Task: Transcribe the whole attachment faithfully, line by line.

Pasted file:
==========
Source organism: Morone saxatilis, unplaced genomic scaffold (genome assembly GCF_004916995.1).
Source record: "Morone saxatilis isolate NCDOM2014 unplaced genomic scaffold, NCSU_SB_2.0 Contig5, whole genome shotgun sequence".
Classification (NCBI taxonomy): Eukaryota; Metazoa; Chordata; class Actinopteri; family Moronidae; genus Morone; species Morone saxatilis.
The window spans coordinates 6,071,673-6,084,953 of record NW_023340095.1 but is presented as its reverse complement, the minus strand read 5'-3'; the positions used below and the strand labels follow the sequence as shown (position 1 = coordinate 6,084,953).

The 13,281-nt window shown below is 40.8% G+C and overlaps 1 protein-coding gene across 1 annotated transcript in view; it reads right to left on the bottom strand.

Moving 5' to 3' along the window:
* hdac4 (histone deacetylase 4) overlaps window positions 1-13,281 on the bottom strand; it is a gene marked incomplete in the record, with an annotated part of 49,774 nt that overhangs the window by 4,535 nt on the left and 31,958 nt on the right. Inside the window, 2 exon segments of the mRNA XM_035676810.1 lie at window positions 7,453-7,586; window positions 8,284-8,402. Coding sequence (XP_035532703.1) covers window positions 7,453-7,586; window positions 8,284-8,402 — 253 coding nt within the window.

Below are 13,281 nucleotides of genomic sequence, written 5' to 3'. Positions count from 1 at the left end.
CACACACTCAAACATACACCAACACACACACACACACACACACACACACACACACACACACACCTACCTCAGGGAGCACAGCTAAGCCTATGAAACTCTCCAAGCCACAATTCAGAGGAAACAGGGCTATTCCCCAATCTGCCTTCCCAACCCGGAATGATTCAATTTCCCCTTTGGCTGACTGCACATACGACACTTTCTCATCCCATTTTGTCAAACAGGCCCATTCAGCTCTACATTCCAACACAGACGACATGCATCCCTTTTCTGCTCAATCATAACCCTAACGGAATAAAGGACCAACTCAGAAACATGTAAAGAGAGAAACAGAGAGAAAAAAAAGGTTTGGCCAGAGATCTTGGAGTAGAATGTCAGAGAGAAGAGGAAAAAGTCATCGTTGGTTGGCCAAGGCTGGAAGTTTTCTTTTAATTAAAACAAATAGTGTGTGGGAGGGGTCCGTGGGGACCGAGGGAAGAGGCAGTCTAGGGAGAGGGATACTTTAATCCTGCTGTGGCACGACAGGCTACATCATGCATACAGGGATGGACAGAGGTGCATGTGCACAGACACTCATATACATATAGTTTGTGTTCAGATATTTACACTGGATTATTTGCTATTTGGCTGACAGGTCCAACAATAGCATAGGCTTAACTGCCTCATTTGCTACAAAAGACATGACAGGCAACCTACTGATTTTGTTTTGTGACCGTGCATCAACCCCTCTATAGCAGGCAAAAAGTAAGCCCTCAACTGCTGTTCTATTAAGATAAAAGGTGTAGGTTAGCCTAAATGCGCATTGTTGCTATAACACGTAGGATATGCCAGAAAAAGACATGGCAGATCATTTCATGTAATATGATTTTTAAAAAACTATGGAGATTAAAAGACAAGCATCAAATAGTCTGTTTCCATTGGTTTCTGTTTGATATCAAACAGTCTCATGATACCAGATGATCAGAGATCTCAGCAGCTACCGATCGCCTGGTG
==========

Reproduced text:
Source organism: Morone saxatilis, unplaced genomic scaffold (genome assembly GCF_004916995.1).
Source record: "Morone saxatilis isolate NCDOM2014 unplaced genomic scaffold, NCSU_SB_2.0 Contig5, whole genome shotgun sequence".
Classification (NCBI taxonomy): Eukaryota; Metazoa; Chordata; class Actinopteri; family Moronidae; genus Morone; species Morone saxatilis.
The window spans coordinates 6,071,673-6,084,953 of record NW_023340095.1 but is presented as its reverse complement, the minus strand read 5'-3'; the positions used below and the strand labels follow the sequence as shown (position 1 = coordinate 6,084,953).

The 13,281-nt window shown below is 40.8% G+C and overlaps 1 protein-coding gene across 1 annotated transcript in view; it reads right to left on the bottom strand.

Moving 5' to 3' along the window:
* hdac4 (histone deacetylase 4) overlaps window positions 1-13,281 on the bottom strand; it is a gene marked incomplete in the record, with an annotated part of 49,774 nt that overhangs the window by 4,535 nt on the left and 31,958 nt on the right. Inside the window, 2 exon segments of the mRNA XM_035676810.1 lie at window positions 7,453-7,586; window positions 8,284-8,402. Coding sequence (XP_035532703.1) covers window positions 7,453-7,586; window positions 8,284-8,402 — 253 coding nt within the window.

Below are 13,281 nucleotides of genomic sequence, written 5' to 3'. Positions count from 1 at the left end.
CACACACTCAAACATACACCAACACACACACACACACACACACACACACACACACACACACACCTACCTCAGGGAGCACAGCTAAGCCTATGAAACTCTCCAAGCCACAATTCAGAGGAAACAGGGCTATTCCCCAATCTGCCTTCCCAACCCGGAATGATTCAATTTCCCCTTTGGCTGACTGCACATACGACACTTTCTCATCCCATTTTGTCAAACAGGCCCATTCAGCTCTACATTCCAACACAGACGACATGCATCCCTTTTCTGCTCAATCATAACCCTAACGGAATAAAGGACCAACTCAGAAACATGTAAAGAGAGAAACAGAGAGAAAAAAAAGGTTTGGCCAGAGATCTTGGAGTAGAATGTCAGAGAGAAGAGGAAAAAGTCATCGTTGGTTGGCCAAGGCTGGAAGTTTTCTTTTAATTAAAACAAATAGTGTGTGGGAGGGGTCCGTGGGGACCGAGGGAAGAGGCAGTCTAGGGAGAGGGATACTTTAATCCTGCTGTGGCACGACAGGCTACATCATGCATACAGGGATGGACAGAGGTGCATGTGCACAGACACTCATATACATATAGTTTGTGTTCAGATATTTACACTGGATTATTTGCTATTTGGCTGACAGGTCCAACAATAGCATAGGCTTAACTGCCTCATTTGCTACAAAAGACATGACAGGCAACCTACTGATTTTGTTTTGTGACCGTGCATCAACCCCTCTATAGCAGGCAAAAAGTAAGCCCTCAACTGCTGTTCTATTAAGATAAAAGGTGTAGGTTAGCCTAAATGCGCATTGTTGCTATAACACGTAGGATATGCCAGAAAAAGACATGGCAGATCATTTCATGTAATATGATTTTTAAAAAACTATGGAGATTAAAAGACAAGCATCAAATAGTCTGTTTCCATTGGTTTCTGTTTGATATCAAACAGTCTCATGATACCAGATGATCAGAGATCTCAGCAGCTACCGATCGCCTGGTG